He had set up in his own establishment a central council of workers and executives to further the interests of all engaged in the enterprise, and to help in making the business successful. Perhaps I might explain that the John Lewis Partnership controls 20 stores across the country, as well as 40 shops, farms and factories employing more than 12,000 workers.
This Dreadful Investigation
The central council met this week in an atmosphere of considerable excitement. A month ago they had startled the country by declaring that there would be a purge of all Communists employed by the partnership. The whole community was disturbed and there was considerable criticism even from quarters where Communism is heartily detested.
It was bad enough for Mr. Attlee to purge the Civil Service, but at least he could defend that on high policy. But what did it matter whether a shoe salesman was a Communist, a Plymouth Brethren or a Republican?
The central council was told that 226 regular customers had written threatening to withdraw their custom. Mr. E. J. Crofts, the partnership councilor, made an impassioned speech of protest. “If the company carries out this dreadful investigation,” he said, “it will be based on backstairs gossip, private spying and remarks dropped in the canteen ... It will depend on the associates a man has, the sort of club he belongs to, the kind of books he buys, whose daughter his wife is. In a short time not only the totalitarians but every partner will feel himself isolated in a hostile throng.”
That speech had a profound effect, but Mr. A. E. Porter, director of personnel, made a sturdy reply. “Communists,” he said, “are dangerous to Continued on page 28 Continued from pafte 2G the success of our partnership. They come in with the intention of disrupting it and will in due course use it as a weapon in the political struggle.”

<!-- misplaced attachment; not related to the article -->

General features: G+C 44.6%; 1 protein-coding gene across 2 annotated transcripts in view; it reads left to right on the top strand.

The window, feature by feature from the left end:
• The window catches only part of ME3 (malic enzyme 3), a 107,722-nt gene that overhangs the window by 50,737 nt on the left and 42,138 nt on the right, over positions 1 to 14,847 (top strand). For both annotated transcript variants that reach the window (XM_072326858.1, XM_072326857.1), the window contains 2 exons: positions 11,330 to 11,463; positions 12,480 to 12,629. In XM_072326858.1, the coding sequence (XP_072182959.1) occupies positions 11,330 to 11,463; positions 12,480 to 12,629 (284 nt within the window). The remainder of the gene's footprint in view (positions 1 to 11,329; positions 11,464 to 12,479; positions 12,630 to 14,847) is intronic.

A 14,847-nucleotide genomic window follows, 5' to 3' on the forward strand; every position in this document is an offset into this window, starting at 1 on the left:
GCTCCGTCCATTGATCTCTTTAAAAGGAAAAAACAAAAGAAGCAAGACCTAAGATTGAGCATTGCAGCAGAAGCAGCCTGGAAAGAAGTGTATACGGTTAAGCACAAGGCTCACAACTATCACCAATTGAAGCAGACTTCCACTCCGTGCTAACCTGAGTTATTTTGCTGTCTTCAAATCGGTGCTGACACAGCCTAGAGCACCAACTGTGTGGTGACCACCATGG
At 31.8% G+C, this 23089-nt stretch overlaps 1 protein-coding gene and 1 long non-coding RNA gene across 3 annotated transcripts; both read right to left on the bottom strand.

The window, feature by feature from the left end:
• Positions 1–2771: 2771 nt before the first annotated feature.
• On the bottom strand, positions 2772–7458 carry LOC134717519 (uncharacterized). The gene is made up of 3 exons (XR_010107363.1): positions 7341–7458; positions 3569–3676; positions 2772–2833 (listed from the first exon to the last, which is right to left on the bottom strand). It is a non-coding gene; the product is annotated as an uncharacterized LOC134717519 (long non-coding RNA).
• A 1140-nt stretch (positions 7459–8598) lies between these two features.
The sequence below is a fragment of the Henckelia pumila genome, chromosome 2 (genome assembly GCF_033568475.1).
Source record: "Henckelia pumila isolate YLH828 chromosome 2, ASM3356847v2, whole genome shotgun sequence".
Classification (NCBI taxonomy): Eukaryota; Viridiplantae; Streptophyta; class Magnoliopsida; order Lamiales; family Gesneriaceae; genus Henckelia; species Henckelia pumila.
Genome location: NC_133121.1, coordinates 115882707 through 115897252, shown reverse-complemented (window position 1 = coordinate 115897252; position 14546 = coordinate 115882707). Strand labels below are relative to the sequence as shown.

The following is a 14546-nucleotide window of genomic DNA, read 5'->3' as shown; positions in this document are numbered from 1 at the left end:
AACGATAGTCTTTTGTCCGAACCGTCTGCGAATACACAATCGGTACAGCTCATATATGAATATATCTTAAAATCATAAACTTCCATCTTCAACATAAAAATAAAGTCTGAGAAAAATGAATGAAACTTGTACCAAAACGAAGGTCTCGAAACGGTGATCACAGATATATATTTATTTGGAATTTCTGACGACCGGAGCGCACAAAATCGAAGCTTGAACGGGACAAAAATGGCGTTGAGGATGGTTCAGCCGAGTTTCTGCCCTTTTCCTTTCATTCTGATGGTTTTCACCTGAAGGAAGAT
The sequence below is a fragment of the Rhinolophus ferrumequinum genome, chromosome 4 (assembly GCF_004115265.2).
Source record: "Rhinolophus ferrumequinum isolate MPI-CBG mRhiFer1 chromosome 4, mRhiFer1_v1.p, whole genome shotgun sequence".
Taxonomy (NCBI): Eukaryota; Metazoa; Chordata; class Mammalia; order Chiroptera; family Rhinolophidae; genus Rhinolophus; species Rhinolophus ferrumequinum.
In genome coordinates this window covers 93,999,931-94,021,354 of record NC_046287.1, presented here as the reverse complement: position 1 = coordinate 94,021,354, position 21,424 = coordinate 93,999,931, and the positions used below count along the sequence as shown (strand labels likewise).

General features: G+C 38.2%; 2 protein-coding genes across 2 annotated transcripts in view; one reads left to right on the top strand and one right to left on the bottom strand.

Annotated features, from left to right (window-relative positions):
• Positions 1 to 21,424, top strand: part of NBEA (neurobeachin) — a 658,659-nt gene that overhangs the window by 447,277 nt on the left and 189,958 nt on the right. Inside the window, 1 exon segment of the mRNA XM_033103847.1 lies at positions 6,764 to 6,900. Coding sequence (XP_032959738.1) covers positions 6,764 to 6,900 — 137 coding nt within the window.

An official spokesman for the management told the council that its verdict would be accepted, whatever it was. If the banning of totalitarians was confirmed then those in the employ of the partnership would be told to go within three months, and there would probably be a test for new entrants.
After a long discussion a vote was taken and by a majority of only one it was decided that the ban on Communists alone should be withdrawn. Three hours later, after a long and vigorous debate, it was decided by a vote of 60 to 41 that a new ban should be brought into force against Communists, Fascists and any other form of totalitarianists.
It was also agreed that the department of personnel should have printed on its stationery some such words as: “The partnership is democratic in the true British sense of the word. Any advantages are not for totalitarians of any kind.”
As soon as the news was made known the Daily Express, despite the fact that John Lewis is one of its biggest advertisers, described the decision as lamentable.
“Here,” declared the Express, “is political intolerance spreading from the Government and the Civil Service into business life. Where will it end? Today the hunt may be confined to one or two unpopular political parties. But how quickly it can spread to the petty persecution of unpopular religious and racial groups!”
There the issue confronts us with stark simplicity. Can we suppress a minority opinion, no matter bow offensive it may be, and at the same time maintain freedom of speech, freedom of thought and freedom of worship? Can we restrict the liberty of the individual without restricting the liberty of the whole community?
The Power of the Public
There is not only a logical case for suppression but tragic proof in Europe that totalitarians have used their liberty to plan the subjugation of their fellow citizens. In the years before the war we treated Germany and Italy as if they were democracies like Britain, France and the U. S., instead of branding them as enemies of peace. Even under the last Czars revolutionary writers were allowed to undermine the existing order and prepare the way for the Communist tyranny.
In short, why pretend that by treating a tiger with kindness it will become a harmless, overgrown cat?